Verafin announced a new analytic to help U.S. banks and credit unions detect suspicious tax refunds.
Despite the Internal Revenue Service (IRS) implementing numerous safeguards to prevent identity theft and related fraudulent refunds, vulnerabilities still permeate the tax preparation and filing process. Early in the tax season, the IRS warned consumers of a 400% increase in phishing and malware scams targeting taxpayer information. In addition, according to a statement in late February, the number of taxpayers affected by the IRS “Get Transcript” breach has ballooned from 100,000 to over 724,000. Days later, the IRS suspended their “Get IP PIN” online service as part of an ongoing security review. These online vulnerabilities and email fraud scams have the potential to result in millions of dollars' worth of fraudulent tax refunds.
Verafin worked closely with financial institutions (FIs) to develop and enhance this new tax fraud analytic. The result is a powerful alert type that warns investigators at FIs when suspicious federal and state tax refunds are deposited into a customer’s account, helping banks and credit unions successfully uncover potentially suspicious tax refund activity.
“Tax fraudsters are usually waiting for those suspicious refunds to be available — then they withdraw as much as they can,” says Mauriceo Castanheiro, Director of Analytics at Verafin. “Our analytic runs daily — early detection is critical to be able to return those refunds to the IRS right away before more illicit funds end up in the hands of criminals.”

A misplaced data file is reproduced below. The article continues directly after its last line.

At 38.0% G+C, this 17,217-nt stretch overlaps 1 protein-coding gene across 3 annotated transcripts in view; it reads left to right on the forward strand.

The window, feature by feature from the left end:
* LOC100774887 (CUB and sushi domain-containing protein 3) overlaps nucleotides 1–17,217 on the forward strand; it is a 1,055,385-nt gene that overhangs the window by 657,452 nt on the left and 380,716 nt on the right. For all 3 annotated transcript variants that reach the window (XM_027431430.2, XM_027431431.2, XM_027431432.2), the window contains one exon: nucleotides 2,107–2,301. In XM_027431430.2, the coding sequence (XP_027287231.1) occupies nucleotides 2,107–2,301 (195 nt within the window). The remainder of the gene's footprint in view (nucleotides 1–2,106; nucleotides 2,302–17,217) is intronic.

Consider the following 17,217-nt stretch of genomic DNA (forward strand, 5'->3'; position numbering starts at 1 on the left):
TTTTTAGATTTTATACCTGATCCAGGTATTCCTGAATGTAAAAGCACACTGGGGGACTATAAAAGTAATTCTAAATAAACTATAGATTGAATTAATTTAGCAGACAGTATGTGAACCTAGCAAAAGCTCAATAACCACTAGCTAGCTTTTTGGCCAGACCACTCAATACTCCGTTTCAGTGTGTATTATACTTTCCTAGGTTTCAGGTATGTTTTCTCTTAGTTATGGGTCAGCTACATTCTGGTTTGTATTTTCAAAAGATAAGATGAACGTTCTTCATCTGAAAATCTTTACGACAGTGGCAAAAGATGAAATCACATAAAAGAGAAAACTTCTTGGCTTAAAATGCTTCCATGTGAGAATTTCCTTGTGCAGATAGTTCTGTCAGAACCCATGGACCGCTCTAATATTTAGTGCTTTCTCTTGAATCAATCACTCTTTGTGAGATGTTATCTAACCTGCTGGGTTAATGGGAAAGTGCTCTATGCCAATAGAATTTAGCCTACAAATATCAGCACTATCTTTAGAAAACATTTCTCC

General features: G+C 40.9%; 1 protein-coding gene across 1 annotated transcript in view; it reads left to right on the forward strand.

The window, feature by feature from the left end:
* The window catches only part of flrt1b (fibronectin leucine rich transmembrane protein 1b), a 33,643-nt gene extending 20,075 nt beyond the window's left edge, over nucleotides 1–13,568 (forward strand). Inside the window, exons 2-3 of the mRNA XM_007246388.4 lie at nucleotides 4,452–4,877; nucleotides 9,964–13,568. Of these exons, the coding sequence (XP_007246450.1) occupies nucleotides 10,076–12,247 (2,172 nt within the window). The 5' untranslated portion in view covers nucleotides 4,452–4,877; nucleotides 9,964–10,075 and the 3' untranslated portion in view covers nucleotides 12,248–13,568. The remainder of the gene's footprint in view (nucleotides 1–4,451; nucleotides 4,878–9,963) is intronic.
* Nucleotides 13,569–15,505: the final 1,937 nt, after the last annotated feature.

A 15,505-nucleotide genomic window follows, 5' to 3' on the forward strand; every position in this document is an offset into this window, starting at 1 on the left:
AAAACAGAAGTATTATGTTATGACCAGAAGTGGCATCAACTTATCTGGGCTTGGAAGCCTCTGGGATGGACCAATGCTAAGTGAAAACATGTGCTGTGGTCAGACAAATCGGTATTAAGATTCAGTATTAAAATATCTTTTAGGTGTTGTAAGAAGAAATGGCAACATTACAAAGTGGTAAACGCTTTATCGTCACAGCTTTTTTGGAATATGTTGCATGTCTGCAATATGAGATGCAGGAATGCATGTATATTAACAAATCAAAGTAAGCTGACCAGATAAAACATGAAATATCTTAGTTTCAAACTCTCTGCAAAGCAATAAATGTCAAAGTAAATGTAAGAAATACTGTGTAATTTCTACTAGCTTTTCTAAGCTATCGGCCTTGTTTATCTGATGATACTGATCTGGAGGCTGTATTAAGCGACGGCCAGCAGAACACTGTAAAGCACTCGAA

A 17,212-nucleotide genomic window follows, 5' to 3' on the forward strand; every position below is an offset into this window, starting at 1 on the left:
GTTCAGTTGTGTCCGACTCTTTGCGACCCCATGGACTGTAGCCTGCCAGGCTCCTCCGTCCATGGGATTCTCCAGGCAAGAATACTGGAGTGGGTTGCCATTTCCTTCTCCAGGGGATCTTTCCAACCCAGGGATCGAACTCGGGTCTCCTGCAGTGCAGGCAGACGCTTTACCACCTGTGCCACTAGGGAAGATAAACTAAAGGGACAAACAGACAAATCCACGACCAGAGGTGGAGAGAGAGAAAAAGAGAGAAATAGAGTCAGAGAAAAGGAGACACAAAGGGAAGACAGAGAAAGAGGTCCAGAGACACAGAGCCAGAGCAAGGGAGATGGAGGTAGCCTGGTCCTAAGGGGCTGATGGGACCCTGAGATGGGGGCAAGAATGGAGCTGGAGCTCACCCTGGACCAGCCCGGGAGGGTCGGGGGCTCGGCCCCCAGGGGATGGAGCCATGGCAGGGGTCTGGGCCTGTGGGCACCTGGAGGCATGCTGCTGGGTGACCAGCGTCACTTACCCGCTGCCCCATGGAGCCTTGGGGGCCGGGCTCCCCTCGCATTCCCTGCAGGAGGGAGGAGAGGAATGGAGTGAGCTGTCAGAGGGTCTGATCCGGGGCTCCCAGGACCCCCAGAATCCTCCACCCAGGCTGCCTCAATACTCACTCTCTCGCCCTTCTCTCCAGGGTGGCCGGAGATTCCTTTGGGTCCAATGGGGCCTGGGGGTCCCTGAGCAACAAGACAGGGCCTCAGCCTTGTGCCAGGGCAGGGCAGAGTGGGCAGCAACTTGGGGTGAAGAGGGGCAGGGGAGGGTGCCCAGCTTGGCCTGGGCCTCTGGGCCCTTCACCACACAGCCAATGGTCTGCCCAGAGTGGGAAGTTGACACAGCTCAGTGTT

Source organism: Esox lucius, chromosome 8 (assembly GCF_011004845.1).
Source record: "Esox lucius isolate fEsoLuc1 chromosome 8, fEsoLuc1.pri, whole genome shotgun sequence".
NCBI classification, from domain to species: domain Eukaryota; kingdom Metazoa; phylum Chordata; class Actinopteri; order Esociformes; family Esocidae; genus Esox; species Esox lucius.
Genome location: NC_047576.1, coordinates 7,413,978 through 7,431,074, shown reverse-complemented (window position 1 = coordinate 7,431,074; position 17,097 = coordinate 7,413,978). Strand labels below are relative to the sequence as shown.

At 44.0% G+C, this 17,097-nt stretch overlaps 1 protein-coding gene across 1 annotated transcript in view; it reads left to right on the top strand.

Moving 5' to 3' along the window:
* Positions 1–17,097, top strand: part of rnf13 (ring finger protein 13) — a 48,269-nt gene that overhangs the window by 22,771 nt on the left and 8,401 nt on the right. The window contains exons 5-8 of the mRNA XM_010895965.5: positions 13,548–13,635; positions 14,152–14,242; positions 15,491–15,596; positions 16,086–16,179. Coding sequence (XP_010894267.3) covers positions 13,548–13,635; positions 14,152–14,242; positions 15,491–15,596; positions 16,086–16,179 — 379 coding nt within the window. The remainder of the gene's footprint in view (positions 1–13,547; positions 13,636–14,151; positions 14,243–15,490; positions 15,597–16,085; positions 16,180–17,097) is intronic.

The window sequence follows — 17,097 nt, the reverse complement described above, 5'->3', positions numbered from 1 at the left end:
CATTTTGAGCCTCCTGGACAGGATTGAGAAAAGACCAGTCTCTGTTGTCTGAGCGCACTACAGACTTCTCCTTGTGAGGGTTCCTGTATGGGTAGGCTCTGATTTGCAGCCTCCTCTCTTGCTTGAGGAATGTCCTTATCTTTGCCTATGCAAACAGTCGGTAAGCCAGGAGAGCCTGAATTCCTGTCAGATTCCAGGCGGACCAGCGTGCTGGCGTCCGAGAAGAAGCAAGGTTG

Verafin is known for its innovative approach to crime-fighting technology. It recently introduced FRAMLx, with its focus on helping FIs detect criminal networks and criminal activity across multiple institutions, since detecting tax refund fraud was identified as a priority in early 2016.
“Though institutions do not incur any direct losses from tax refund fraud, we know that there is often a long list of criminal activities connected to this type of fraud,” says Brendan Brothers, Verafin co-founder. “Related identity theft cases are increasing year over year. As a result, criminals will attempt to launder millions of dollars in illicit funds through the financial system, often through the use of mule accounts. Ultimately, those funds could be used for more nefarious purposes, such as terrorist financing. And that is why we made it a priority.”